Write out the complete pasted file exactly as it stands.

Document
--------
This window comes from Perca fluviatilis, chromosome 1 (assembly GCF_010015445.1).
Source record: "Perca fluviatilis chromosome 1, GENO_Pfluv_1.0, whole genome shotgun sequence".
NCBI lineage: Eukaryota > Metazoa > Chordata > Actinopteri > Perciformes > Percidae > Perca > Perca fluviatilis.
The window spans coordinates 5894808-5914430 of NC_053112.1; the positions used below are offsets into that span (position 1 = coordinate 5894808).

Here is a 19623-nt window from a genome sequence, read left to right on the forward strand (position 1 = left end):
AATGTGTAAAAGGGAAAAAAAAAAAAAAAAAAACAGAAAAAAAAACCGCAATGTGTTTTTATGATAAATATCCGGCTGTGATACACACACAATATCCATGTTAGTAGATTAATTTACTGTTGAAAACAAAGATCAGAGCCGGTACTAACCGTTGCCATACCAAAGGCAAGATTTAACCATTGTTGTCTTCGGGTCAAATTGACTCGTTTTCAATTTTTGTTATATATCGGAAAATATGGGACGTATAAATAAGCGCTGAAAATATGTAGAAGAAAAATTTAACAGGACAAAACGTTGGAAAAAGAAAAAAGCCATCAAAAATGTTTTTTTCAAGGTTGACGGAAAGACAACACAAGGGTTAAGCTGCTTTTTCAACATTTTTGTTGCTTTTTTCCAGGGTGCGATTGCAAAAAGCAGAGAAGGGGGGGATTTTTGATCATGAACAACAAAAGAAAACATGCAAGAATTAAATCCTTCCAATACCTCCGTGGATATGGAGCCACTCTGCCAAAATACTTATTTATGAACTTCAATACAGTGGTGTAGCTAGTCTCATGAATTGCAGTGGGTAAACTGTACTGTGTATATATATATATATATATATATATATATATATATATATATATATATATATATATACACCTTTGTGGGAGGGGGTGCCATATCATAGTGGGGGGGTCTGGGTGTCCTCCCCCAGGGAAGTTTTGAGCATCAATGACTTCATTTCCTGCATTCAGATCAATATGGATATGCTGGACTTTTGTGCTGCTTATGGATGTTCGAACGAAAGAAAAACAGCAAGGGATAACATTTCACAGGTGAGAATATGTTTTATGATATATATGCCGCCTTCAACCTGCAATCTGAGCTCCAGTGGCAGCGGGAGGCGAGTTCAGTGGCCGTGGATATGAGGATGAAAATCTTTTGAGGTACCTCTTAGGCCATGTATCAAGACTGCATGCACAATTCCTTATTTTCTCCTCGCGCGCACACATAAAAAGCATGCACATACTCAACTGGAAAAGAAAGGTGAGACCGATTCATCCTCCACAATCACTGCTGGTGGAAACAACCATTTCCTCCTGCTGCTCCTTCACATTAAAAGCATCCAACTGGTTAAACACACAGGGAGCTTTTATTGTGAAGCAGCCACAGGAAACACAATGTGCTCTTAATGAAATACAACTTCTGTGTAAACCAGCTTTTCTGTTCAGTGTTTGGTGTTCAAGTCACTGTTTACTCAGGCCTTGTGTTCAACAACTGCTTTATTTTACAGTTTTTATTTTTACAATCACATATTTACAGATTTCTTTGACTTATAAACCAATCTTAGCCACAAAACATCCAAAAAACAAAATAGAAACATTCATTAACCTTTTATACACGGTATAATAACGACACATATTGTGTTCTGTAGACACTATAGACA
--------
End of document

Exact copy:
This window comes from Perca fluviatilis, chromosome 1 (assembly GCF_010015445.1).
Source record: "Perca fluviatilis chromosome 1, GENO_Pfluv_1.0, whole genome shotgun sequence".
NCBI lineage: Eukaryota > Metazoa > Chordata > Actinopteri > Perciformes > Percidae > Perca > Perca fluviatilis.
The window spans coordinates 5894808-5914430 of NC_053112.1; the positions used below are offsets into that span (position 1 = coordinate 5894808).

Here is a 19623-nt window from a genome sequence, read left to right on the forward strand (position 1 = left end):
AATGTGTAAAAGGGAAAAAAAAAAAAAAAAAAACAGAAAAAAAAACCGCAATGTGTTTTTATGATAAATATCCGGCTGTGATACACACACAATATCCATGTTAGTAGATTAATTTACTGTTGAAAACAAAGATCAGAGCCGGTACTAACCGTTGCCATACCAAAGGCAAGATTTAACCATTGTTGTCTTCGGGTCAAATTGACTCGTTTTCAATTTTTGTTATATATCGGAAAATATGGGACGTATAAATAAGCGCTGAAAATATGTAGAAGAAAAATTTAACAGGACAAAACGTTGGAAAAAGAAAAAAGCCATCAAAAATGTTTTTTTCAAGGTTGACGGAAAGACAACACAAGGGTTAAGCTGCTTTTTCAACATTTTTGTTGCTTTTTTCCAGGGTGCGATTGCAAAAAGCAGAGAAGGGGGGGATTTTTGATCATGAACAACAAAAGAAAACATGCAAGAATTAAATCCTTCCAATACCTCCGTGGATATGGAGCCACTCTGCCAAAATACTTATTTATGAACTTCAATACAGTGGTGTAGCTAGTCTCATGAATTGCAGTGGGTAAACTGTACTGTGTATATATATATATATATATATATATATATATATATATATATATATATATATATATACACCTTTGTGGGAGGGGGTGCCATATCATAGTGGGGGGGTCTGGGTGTCCTCCCCCAGGGAAGTTTTGAGCATCAATGACTTCATTTCCTGCATTCAGATCAATATGGATATGCTGGACTTTTGTGCTGCTTATGGATGTTCGAACGAAAGAAAAACAGCAAGGGATAACATTTCACAGGTGAGAATATGTTTTATGATATATATGCCGCCTTCAACCTGCAATCTGAGCTCCAGTGGCAGCGGGAGGCGAGTTCAGTGGCCGTGGATATGAGGATGAAAATCTTTTGAGGTACCTCTTAGGCCATGTATCAAGACTGCATGCACAATTCCTTATTTTCTCCTCGCGCGCACACATAAAAAGCATGCACATACTCAACTGGAAAAGAAAGGTGAGACCGATTCATCCTCCACAATCACTGCTGGTGGAAACAACCATTTCCTCCTGCTGCTCCTTCACATTAAAAGCATCCAACTGGTTAAACACACAGGGAGCTTTTATTGTGAAGCAGCCACAGGAAACACAATGTGCTCTTAATGAAATACAACTTCTGTGTAAACCAGCTTTTCTGTTCAGTGTTTGGTGTTCAAGTCACTGTTTACTCAGGCCTTGTGTTCAACAACTGCTTTATTTTACAGTTTTTATTTTTACAATCACATATTTACAGATTTCTTTGACTTATAAACCAATCTTAGCCACAAAACATCCAAAAAACAAAATAGAAACATTCATTAACCTTTTATACACGGTATAATAACGACACATATTGTGTTCTGTAGACACTATAGACA